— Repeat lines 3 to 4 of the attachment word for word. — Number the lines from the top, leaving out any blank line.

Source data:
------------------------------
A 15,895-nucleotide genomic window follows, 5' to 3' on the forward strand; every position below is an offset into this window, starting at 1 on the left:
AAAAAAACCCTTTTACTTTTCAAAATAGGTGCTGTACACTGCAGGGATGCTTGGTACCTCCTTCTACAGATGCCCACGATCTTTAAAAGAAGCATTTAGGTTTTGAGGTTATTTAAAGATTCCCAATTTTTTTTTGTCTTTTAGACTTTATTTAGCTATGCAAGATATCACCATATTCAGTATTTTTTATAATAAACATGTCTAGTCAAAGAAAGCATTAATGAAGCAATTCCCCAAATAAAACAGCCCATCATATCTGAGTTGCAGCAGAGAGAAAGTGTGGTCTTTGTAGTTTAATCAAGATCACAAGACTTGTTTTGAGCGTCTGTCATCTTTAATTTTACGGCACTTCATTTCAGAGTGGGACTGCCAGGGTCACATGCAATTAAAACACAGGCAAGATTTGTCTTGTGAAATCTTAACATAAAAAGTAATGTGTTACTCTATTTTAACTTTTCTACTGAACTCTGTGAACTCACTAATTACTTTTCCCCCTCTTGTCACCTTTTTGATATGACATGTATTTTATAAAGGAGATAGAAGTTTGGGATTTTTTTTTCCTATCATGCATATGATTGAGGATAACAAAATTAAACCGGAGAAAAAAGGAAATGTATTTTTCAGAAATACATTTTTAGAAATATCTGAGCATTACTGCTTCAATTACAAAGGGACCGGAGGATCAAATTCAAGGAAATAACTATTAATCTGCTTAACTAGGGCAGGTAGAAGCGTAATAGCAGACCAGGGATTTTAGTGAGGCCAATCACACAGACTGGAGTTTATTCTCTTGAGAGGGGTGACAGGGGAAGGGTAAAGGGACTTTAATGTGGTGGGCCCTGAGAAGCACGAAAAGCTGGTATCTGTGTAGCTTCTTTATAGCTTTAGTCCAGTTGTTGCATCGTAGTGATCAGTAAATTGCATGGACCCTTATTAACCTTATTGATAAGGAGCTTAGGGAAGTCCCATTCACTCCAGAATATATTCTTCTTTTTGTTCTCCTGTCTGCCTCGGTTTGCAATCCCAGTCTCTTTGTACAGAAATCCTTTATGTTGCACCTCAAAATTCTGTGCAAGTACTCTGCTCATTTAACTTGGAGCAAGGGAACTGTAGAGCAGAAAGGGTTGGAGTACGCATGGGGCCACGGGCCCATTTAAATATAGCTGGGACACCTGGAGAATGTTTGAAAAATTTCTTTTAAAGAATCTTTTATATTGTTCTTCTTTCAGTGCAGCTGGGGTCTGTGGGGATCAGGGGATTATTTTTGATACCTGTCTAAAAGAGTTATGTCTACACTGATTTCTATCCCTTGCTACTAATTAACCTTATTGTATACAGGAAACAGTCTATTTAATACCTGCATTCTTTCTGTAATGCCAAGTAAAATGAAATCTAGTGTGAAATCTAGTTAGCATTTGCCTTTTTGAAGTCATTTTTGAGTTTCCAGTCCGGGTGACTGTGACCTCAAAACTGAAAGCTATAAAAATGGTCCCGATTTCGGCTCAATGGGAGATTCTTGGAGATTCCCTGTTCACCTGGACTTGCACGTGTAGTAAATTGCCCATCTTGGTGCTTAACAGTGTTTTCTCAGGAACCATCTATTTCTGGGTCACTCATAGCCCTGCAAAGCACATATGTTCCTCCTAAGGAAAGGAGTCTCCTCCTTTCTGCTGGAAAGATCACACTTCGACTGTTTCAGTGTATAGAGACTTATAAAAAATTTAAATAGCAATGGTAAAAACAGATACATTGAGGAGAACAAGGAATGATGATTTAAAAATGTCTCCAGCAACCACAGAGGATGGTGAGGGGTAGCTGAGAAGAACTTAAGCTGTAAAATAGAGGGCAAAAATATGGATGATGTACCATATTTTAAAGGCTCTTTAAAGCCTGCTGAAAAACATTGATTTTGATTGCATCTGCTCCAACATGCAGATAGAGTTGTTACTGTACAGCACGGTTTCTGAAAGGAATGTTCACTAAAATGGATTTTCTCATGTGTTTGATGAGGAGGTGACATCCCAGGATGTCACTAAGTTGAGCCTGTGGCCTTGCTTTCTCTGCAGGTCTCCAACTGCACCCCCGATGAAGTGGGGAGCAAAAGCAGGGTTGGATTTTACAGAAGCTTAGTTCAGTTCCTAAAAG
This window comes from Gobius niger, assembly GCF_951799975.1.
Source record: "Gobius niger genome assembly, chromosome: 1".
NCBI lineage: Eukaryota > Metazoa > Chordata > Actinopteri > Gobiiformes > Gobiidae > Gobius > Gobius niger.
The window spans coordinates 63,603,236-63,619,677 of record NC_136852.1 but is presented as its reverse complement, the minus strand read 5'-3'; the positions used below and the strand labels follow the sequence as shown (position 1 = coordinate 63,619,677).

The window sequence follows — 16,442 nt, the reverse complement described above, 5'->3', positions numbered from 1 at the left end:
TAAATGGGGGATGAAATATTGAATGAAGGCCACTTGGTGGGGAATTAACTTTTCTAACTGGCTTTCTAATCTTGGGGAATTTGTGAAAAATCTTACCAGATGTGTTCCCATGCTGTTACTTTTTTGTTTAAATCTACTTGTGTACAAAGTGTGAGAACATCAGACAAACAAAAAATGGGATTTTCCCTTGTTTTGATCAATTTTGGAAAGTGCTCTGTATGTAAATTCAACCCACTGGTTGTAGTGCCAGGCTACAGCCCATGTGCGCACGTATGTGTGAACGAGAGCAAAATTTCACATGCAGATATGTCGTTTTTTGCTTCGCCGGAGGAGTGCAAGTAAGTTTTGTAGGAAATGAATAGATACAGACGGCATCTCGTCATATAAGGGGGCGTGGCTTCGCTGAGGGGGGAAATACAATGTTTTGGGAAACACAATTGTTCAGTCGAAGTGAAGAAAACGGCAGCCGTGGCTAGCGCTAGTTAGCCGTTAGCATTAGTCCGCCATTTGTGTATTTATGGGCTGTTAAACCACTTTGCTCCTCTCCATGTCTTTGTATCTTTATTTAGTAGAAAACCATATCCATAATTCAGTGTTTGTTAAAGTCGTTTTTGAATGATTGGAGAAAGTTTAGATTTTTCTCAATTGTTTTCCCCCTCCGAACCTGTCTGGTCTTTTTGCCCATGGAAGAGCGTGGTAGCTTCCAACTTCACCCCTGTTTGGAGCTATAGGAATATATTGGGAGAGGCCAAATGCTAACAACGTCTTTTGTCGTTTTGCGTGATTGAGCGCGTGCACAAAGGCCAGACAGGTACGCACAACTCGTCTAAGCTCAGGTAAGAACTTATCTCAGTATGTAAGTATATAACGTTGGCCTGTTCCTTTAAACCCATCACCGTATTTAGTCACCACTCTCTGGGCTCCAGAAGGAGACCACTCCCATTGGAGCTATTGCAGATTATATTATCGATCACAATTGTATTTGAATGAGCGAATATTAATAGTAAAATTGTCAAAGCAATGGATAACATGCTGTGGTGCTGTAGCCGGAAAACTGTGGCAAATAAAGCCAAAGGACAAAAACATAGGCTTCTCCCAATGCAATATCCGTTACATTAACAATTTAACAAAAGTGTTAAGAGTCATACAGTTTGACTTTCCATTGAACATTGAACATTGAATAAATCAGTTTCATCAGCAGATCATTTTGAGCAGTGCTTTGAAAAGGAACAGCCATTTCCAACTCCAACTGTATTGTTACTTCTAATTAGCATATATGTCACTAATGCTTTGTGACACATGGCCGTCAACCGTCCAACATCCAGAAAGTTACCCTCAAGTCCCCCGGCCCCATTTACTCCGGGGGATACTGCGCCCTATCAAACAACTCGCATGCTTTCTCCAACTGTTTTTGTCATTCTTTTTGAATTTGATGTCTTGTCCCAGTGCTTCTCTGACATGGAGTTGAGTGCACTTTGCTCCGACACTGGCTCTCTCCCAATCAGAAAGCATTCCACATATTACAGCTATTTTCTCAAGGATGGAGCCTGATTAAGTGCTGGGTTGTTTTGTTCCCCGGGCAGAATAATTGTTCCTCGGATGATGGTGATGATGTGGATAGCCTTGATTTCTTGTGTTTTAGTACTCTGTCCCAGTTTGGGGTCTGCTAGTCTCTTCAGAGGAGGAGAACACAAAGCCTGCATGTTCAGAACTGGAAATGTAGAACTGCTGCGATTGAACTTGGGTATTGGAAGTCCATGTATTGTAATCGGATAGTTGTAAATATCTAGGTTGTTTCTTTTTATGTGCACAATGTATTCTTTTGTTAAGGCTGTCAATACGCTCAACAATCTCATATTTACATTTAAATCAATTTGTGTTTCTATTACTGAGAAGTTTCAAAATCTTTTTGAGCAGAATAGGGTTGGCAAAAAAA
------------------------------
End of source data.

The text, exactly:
This window comes from Gobius niger, assembly GCF_951799975.1.
Source record: "Gobius niger genome assembly, chromosome: 1".